When I meet missionaries who have spent their lives sharing the gospel in hostile regions of the world, I am struck by their enthusiasm and sense of purpose. It is true they are susceptible to seasons of discouragement, and sometimes depression. They are also often targets of unwarranted harassment and open persecution. But even when I encounter these front-line warriors at their worst, their eyes light up when they tell me how God has worked in their circumstances. It seems they are blessed and forever blessed.
The loss of loved ones to death is the most difficult separation most of us will face, and I have walked with many through its barren desert. We have talked about many things: the meaning of life, abandonment, the existence of evil, and the nature of faith. I have seen the demons of anger, regret, guilt and bitterness. In some ways, none of us ever completely heal from such losses, but we can find peace in them as we draw on God’s grace and infinite wisdom. Sadly, I have known those who never find this peace and instead turn their back on God. I understand their disappointment, yet their response breaks me. If only they would run into the arms of their Creator He would carry their pain. God has never promised He will make life pain-free, but as our divine Shepherd He has proven He will direct and comfort us with His “rod and staff.” I don’t fully understand the constitution of those who have been through grief’s deepest pit and emerged with their souls intact. I know they are forever changed by their nightmarish journey. Still, in the midst of everything they seem to be blessed and forever blessed.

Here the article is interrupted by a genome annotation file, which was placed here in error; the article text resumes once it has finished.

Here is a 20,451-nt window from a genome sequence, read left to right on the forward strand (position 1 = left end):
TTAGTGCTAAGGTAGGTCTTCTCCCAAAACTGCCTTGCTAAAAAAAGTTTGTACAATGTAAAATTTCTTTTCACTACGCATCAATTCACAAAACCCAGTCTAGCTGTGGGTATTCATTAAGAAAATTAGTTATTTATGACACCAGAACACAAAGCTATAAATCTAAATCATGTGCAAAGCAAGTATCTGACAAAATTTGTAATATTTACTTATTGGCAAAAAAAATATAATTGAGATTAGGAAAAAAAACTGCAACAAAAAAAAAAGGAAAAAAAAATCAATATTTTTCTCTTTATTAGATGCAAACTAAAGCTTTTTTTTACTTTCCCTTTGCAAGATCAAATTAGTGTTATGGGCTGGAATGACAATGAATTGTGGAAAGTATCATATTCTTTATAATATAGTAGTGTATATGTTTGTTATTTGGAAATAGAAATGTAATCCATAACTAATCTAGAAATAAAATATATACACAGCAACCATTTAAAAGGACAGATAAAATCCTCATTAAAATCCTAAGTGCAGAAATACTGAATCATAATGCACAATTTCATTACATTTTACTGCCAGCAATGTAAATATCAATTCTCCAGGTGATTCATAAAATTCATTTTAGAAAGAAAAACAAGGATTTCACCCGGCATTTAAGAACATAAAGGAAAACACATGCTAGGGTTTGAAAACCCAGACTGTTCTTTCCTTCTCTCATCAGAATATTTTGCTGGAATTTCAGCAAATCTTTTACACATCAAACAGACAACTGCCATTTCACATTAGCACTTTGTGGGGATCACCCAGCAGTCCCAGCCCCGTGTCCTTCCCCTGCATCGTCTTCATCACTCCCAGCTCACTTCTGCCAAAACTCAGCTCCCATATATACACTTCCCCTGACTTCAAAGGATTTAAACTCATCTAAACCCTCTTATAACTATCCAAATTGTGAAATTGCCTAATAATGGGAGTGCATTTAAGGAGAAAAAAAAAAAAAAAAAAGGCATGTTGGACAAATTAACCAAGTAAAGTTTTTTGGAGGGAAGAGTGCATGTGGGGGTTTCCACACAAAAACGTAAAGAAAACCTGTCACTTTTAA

To be blessed is to find ourselves in greater harmony with the heart of God through life’s experience. To be forever blessed is to be confident God hasn’t finished His work in us, and will continue to lead us in His truth until we reach our final rest. When we finally learn to live in the pure presence of the 100% Jesus and His unpolluted vision of the Father’s will, we find the quiet assurance of faith’s certainties.
Revelation 20:6 is best known for its “thousand years” reference and the volumes that have been written about it in an effort to define the biblical millennium. This is an important subject to be sure, but perhaps not as important as the promises found in the other portions of the verse: “Blessed and holy are those who have part in the first resurrection. The second death has no power over them, but they will be priests of God and of Christ.” We are made pure, and are in the process of becoming pure. In the meantime, we do not fear death because we have experienced the power of our risen Lord and His indwelling Spirit.
We are heirs, faithfully administrating His grace to a lost world. This brings us full circle to our motive for seeking an organic faith in the first place. We want to see Jesus clearly, but if we know Him it is more critical that He be seen clearly in us. It may be a cliché to say we are “blessed to be a blessing”, but if this were not the case, then why else would Jesus leave us here in this difficult place as we wait for His appearing?